Month: July 2013

P3’s, Connected Transportation Network are key to DMC success

Christian Holter, Blog Author
Christian Holter, Blog Author

I would like you to consider a number: 45,000. Olmsted County Planning Director Phil Wheeler recently said this is likely the most accurate number of people who currently commute to Rochester from beyond our city limits for work and play. Every. Single. Day.

As Destination Medical Center grows into a reality, its effects will clearly be felt beyond the Rochester area. Fortunately, the crafters of the DMC legislation recognize this, and have wisely chosen to dedicate a portion of the available funds for local and regional transportation and transit projects. Ensuring that our roads, bridges, bike and pedestrian trails are adequately prepared to safely and efficiently handle the ever increasing amount of traffic heading our way will be crucial to DMC’s success.

The changes coming to Rochester are part of a tremendous public/private partnership (P3), on a scale not seen in Minnesota ever before. This sort of investment presents us with both an example and an opportunity to replicate that kind of partnership throughout the whole thread of Rochester and southeast Minnesota.

When it comes to transit, there are numerous ways that this sort of partnership is already in place. All five area park & rides currently utilize privately owned parking lots, giving patrons of these services immediate and convenient access to groceries, dining, banking and other essential goods and services. Local businesses also currently perform a large variety of area transit services. Rochester City Lines, Go Rochester Direct and R&S Transport are just a few locally owned and operated companies providing a broad range of services that benefit from a high quality, connected and efficient transportation network.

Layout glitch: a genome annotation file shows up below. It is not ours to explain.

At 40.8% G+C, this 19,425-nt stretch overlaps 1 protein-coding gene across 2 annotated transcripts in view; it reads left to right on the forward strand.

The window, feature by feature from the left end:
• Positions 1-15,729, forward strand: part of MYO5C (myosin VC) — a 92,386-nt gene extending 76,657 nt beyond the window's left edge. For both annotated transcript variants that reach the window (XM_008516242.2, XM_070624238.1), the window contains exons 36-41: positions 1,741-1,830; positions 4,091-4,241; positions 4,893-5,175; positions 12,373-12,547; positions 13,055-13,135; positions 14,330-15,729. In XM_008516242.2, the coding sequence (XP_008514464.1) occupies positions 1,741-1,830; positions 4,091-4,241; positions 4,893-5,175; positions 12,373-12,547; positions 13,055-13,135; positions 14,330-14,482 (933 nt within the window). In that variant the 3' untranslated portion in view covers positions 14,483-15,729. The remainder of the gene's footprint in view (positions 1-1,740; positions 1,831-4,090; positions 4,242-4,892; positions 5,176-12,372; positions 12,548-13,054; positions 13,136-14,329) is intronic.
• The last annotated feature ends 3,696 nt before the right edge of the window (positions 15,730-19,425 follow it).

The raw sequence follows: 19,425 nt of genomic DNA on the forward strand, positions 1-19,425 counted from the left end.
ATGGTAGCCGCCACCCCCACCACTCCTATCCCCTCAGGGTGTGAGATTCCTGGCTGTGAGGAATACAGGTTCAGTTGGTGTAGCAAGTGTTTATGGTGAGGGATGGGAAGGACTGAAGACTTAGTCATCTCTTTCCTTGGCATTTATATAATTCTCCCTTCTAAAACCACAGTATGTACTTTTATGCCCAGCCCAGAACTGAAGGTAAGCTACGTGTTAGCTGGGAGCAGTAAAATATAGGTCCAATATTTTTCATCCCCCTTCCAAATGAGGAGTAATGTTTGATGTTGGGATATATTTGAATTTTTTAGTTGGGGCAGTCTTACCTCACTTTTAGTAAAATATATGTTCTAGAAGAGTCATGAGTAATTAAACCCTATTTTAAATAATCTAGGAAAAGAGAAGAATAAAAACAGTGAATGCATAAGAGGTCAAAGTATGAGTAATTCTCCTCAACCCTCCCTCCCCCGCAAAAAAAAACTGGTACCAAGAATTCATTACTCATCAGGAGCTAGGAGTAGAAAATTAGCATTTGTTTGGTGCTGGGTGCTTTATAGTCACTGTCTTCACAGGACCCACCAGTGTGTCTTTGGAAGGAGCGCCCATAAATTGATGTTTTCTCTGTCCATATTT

Continuing to support and develop these kinds of services that employ hundreds of our friends, family members and neighbors will allow Rochester to continue to see healthy growth. Bike share programs like Nice Ride MN (which was spearheaded by current Minneapolis Mayor and DMC Board nominee R.T. Rybak) also replicate the P3 model, and could be a good fit for Rochester.

Public brainstorming sessions like the ones seen most recently downtown at Thursdays on First & 3rd are tremendous and valuable opportunities, especially for local business owners and entrepreneurs who can use these sessions to learn about what our growing community values and desires. I encourage everyone to continue making your voice heard as we strive together to make our City and region a great place that is easy to access and enjoy.

Share your thoughts on how we can enhance transportation in the region through the comments below.

Christian Holter is the Community Liaison for Rochester City Lines.

Gabe on the Street: Sports & Recreation

Each week, Gabriel Yeager, DMC Super Volunteer and high school student, will talk with member of the community, patients and visitors about one of the 7 areas of focus for Destination Medical Center. This installment talks about Sports and Recreation. Share your ideas on how to develop this area in Rochester and the region through the comments section below.

Rochester’s potential for an active and healthy future